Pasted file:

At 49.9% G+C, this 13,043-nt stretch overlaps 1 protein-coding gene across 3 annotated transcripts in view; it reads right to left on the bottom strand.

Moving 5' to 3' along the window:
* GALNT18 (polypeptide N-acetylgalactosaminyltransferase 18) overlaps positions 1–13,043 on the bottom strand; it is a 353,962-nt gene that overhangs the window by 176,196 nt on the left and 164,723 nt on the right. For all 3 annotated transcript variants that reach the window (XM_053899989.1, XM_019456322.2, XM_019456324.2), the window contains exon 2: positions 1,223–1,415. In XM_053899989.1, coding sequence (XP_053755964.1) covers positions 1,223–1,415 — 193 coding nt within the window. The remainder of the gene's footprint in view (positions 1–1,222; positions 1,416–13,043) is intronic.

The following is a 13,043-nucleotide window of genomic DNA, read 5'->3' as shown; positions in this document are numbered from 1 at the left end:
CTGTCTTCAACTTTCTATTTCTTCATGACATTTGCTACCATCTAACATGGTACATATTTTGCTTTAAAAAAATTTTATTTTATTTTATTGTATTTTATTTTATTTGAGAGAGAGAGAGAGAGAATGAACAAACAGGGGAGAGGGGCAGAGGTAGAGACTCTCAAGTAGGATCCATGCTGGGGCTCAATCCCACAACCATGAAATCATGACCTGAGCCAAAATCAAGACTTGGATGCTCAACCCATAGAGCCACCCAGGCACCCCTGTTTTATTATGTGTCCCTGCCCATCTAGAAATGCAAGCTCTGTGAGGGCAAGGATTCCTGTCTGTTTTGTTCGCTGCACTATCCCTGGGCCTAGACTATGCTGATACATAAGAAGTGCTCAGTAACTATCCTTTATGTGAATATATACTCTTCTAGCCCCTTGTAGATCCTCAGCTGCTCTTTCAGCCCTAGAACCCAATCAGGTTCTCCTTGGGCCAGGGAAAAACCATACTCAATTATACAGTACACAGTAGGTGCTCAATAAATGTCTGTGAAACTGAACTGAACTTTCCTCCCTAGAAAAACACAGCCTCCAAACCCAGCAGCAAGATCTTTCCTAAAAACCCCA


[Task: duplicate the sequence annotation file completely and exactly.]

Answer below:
At 49.9% G+C, this 13,043-nt stretch overlaps 1 protein-coding gene across 3 annotated transcripts in view; it reads right to left on the bottom strand.

Moving 5' to 3' along the window:
* GALNT18 (polypeptide N-acetylgalactosaminyltransferase 18) overlaps positions 1–13,043 on the bottom strand; it is a 353,962-nt gene that overhangs the window by 176,196 nt on the left and 164,723 nt on the right. For all 3 annotated transcript variants that reach the window (XM_053899989.1, XM_019456322.2, XM_019456324.2), the window contains exon 2: positions 1,223–1,415. In XM_053899989.1, coding sequence (XP_053755964.1) covers positions 1,223–1,415 — 193 coding nt within the window. The remainder of the gene's footprint in view (positions 1–1,222; positions 1,416–13,043) is intronic.

The following is a 13,043-nucleotide window of genomic DNA, read 5'->3' as shown; positions in this document are numbered from 1 at the left end:
CTGTCTTCAACTTTCTATTTCTTCATGACATTTGCTACCATCTAACATGGTACATATTTTGCTTTAAAAAAATTTTATTTTATTTTATTGTATTTTATTTTATTTGAGAGAGAGAGAGAGAGAATGAACAAACAGGGGAGAGGGGCAGAGGTAGAGACTCTCAAGTAGGATCCATGCTGGGGCTCAATCCCACAACCATGAAATCATGACCTGAGCCAAAATCAAGACTTGGATGCTCAACCCATAGAGCCACCCAGGCACCCCTGTTTTATTATGTGTCCCTGCCCATCTAGAAATGCAAGCTCTGTGAGGGCAAGGATTCCTGTCTGTTTTGTTCGCTGCACTATCCCTGGGCCTAGACTATGCTGATACATAAGAAGTGCTCAGTAACTATCCTTTATGTGAATATATACTCTTCTAGCCCCTTGTAGATCCTCAGCTGCTCTTTCAGCCCTAGAACCCAATCAGGTTCTCCTTGGGCCAGGGAAAAACCATACTCAATTATACAGTACACAGTAGGTGCTCAATAAATGTCTGTGAAACTGAACTGAACTTTCCTCCCTAGAAAAACACAGCCTCCAAACCCAGCAGCAAGATCTTTCCTAAAAACCCCA